One of the more amusing paeans to political correctness has to be the "Black \ African-American" juggling act that the mass media, and those whose livelihoods are directly attributable to the mass media (politicians) are forcing themselves to perform in order to prove their devotion to the Church (CPC).
I have been studying this performance in oratory and in print for some time. What I have yet to find in either medium is a rule. That is, the terms African-American and Black seem to be interchangeable and randomly so. In oratory, the speakers usually prefer the more PC term over the previously accepted term. Black, it seems, has somehow become taboo, or at least passe. Only the unsophisticated would refer to a person's race as "black." At the same time, however, "white" is still good enough for those non-blacks.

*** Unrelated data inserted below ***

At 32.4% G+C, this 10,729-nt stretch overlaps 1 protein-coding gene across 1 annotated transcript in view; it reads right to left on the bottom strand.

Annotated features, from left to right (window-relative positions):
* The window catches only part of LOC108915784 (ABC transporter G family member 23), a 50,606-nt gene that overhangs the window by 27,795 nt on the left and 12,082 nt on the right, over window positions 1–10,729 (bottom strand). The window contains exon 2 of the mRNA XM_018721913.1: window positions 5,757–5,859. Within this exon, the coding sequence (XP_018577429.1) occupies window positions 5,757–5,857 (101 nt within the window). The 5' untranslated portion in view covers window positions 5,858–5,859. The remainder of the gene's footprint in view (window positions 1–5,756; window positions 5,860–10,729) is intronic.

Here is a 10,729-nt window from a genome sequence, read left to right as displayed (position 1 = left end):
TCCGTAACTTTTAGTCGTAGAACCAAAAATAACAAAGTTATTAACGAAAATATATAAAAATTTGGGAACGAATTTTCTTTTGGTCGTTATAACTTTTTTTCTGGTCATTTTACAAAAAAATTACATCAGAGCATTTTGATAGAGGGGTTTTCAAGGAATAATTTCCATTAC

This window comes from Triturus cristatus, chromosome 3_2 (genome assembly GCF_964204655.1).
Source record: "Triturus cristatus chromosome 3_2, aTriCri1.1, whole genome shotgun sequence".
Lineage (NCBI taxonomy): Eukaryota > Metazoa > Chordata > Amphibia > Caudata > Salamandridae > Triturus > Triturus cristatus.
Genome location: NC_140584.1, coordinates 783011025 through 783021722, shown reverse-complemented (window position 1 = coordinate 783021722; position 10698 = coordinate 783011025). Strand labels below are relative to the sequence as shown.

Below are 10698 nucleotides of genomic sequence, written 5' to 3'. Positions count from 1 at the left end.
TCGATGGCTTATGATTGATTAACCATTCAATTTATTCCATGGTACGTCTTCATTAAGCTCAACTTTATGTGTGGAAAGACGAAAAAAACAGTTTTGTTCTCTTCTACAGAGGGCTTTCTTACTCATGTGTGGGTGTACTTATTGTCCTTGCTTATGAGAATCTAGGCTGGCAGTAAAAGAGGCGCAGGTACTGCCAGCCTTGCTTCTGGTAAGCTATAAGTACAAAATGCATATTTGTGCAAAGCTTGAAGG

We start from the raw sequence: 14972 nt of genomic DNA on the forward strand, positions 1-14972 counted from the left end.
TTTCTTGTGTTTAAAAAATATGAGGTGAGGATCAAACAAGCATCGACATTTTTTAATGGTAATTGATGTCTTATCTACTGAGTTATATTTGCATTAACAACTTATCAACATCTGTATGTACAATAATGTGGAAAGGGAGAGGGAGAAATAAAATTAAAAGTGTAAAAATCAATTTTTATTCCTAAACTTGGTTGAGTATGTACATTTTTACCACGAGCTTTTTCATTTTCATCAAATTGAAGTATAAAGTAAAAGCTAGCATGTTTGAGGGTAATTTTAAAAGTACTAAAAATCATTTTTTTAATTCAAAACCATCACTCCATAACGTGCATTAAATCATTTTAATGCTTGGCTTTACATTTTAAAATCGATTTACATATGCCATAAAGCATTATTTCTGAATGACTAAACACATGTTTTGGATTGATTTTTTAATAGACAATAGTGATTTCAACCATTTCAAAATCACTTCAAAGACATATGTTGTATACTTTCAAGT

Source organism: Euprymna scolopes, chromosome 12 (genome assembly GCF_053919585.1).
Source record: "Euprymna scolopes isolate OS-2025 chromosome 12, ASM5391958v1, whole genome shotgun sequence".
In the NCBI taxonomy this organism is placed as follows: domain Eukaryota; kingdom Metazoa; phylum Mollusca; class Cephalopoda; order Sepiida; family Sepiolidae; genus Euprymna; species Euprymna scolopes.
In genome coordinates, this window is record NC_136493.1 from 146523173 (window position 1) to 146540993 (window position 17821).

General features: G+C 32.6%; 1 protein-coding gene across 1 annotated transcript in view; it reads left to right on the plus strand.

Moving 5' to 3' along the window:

In the print media, however, one would expect a more consistent usage. Newspapers enforce a strict "style" on their content, primarily to set a standard that writers and editors can apply without being accused of being arbitrary in their work. A style also sets the newspaper apart from their competitors and their content, removed from the rest of the paper can still be identified by the style.
But when it comes to using the hyphenated geographical reference versus the color, I have yet to detect the style. The determining factor seems to be space. If space is tight, you are black. Otherwise you are African-American.
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